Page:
Q The roof on my house needs some attention. It’s approximately 25 years old and has suffered wear and tear from weather damage, and we also have a few tiles missing from a neighbour’s tree that was felled last year. Would I be able to claim for the repairs on my home insurance, even partially?
A If the damage to your roof is related to it simply getting older and worn out over time, it is unlikely that your policy would cover the bill for repairs or replacement, according to Brian O’Connor of Aviva.
Typically, a home insurance policy covers storm damage. Emergency incidents or accidents may also be covered, where there has been a sudden or unexpected loss, and accidental cover applies to your policy. You would need to point to some specific event, such as a storm incident or the tree felling that you mentioned, and provide evidence that either or both has led to the roof being significantly damaged or even destroyed, Mr O’Connor said.
To support your claim, you will need evidence, such as photographs, of damage or supporting documents from a qualified professional such as a roofer to attest to the cause of damage and the cost of repairs. Where you can prove the damage was caused during a storm by wind, rain, hail, lightning, or falling debris, then your insurer should pay out.
However, the need for regular maintenance on the roof or any other part of the home would not be sufficient reason to submit a claim. This is the responsibility of the homeowner, Mr O’Connor said.
Q Myself and my business partner run an IT software company that is now doing very well. The company is paying a contribution towards our pension. However, our accountant also mentioned that we should take out an income protection policy. How would this work?
A An executive income protection policy is a very tax-efficient way for your company to ensure it can continue paying your income should an illness or injury prevent you from working, according to Siocha Costello of Aviva Life and Pensions. The company can take out an executive income protection policy for each of you and pay the premium.
The maximum benefit allowed is 75pc of your income, less the personal rate of social welfare illness benefit, if applicable. And if either of you are unable to work due to an illness or injury, the company can claim on the policy and pay you, or your partner, a monthly income after a chosen period, which is called the deferred period, Ms Costello said.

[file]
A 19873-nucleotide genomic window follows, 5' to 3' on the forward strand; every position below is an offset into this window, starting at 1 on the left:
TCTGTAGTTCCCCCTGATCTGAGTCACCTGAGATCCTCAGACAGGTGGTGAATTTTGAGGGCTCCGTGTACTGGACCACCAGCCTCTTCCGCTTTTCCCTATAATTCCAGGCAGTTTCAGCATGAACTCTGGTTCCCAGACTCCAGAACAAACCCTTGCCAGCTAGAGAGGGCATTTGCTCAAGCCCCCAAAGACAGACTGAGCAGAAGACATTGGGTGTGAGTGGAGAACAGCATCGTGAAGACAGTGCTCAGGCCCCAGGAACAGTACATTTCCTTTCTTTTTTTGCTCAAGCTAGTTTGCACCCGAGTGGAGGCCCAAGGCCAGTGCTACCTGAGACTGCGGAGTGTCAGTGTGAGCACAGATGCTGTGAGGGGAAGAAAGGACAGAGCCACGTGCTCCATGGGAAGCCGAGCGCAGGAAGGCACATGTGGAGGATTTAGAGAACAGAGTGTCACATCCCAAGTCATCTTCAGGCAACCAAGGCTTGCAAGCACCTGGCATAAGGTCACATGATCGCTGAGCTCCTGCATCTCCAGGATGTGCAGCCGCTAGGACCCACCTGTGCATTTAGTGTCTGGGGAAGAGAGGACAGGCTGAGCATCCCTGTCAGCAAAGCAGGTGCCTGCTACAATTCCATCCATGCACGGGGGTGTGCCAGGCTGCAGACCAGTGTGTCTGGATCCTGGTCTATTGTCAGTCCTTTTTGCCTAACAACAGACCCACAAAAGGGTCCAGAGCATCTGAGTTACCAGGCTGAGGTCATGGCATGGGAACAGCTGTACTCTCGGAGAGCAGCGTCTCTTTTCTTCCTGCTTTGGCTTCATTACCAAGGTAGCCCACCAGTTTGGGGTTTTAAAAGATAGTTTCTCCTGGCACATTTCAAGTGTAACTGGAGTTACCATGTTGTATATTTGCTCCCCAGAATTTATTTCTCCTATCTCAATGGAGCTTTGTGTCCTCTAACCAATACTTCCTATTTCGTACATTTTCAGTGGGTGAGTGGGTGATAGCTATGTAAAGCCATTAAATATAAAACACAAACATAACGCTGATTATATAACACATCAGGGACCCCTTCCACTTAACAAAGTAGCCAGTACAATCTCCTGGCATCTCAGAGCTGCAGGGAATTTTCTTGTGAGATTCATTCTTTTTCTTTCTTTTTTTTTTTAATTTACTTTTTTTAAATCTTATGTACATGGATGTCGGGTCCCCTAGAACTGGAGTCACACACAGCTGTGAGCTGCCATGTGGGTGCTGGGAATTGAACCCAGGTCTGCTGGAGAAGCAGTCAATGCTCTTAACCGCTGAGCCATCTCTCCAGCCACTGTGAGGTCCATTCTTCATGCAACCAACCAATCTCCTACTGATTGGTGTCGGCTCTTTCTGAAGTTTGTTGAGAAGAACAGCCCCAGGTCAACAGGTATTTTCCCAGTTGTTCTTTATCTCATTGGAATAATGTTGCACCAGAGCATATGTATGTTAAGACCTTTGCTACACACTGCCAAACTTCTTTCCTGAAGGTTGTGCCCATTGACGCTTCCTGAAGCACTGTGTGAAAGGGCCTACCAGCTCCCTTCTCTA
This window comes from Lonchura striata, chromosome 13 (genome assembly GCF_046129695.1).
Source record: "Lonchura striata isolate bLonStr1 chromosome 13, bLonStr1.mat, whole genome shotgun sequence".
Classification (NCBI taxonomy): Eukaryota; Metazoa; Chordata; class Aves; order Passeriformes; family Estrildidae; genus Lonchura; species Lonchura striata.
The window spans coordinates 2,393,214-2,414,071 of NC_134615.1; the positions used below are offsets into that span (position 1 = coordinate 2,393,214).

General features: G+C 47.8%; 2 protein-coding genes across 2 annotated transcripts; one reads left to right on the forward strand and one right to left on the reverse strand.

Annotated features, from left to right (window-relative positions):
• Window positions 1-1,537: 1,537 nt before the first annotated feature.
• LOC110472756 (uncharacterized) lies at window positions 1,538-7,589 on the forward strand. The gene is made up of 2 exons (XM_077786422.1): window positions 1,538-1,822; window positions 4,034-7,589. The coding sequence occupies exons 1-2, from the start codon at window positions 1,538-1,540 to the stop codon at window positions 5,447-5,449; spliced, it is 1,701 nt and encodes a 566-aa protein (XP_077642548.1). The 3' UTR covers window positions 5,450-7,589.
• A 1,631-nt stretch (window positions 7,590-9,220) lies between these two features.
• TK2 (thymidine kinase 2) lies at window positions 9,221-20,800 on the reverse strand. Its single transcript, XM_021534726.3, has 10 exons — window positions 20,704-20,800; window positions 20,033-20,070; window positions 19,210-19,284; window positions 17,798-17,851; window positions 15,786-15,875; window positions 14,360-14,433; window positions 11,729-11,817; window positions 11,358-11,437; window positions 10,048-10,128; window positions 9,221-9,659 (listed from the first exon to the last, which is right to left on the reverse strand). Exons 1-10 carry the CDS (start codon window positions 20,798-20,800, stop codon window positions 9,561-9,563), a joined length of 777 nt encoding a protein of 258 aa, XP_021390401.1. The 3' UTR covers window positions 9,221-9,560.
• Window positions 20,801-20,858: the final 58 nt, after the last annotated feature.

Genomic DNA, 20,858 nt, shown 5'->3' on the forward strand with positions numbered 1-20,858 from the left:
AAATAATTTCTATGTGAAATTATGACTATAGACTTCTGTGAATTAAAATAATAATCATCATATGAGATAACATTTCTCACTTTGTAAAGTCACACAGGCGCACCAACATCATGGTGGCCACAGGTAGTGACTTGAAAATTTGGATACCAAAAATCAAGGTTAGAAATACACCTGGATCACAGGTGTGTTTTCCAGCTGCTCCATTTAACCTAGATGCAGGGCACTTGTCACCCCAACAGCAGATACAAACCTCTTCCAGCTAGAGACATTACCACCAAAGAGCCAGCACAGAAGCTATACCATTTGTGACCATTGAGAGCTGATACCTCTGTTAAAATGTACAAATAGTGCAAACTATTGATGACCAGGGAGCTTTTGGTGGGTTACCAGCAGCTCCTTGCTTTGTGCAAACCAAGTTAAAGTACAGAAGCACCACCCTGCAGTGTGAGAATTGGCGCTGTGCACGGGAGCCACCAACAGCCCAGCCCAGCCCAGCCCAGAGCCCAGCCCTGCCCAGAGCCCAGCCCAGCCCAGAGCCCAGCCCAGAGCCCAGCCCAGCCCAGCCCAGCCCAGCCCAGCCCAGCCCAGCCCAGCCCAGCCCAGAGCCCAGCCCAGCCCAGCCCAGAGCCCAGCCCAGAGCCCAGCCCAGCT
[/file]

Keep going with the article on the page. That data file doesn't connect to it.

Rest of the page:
The income protection benefit removes the financial burden from the business, especially if the absence is long term. The cost of your pension contributions can also be covered under this policy, she said.
This means that your retirement provision would also be taken care of in the event of long-term absence. The premiums may qualify as a tax-deductible business expense.
If that is the case it can be offset against corporation tax, making it a very tax efficient way to insure both you and your partners’ income and pension contributions, Ms Costello said.
Q I am in the pension scheme in work but I am wondering if it is a good one, as I might consider switching jobs for a better one. I pay 5pc of my salary and my employer matches this. The employer will match any contribution I make up to 10pc of salary.
A Firstly, it’s great news that your employer offers a pension scheme for you and your colleagues. Only one third of people working in the private sector have such a benefit, according to Mark Ruddy, head of client management at Lockton Employee Benefits.
In terms of the level of contributions that your employer is willing to make, a 5pc of salary employer-matched contribution would be a very common contribution level offered, he said.
The fact that your employer is willing to match contributions up to 10pc would be above average and not commonly found, Mr Ruddy said. This is a real bonus for you and one that Mr Ruddy recommends you take them up on. If you are a high-rate taxpayer, increasing your contribution to 10pc will only cost you an extra 3pc of your take-home pay.
However, it would result in an extra 10pc being invested in your pension. You will eventually thank your younger self in later years, as that will make a huge difference to your quality of life in retirement, he said.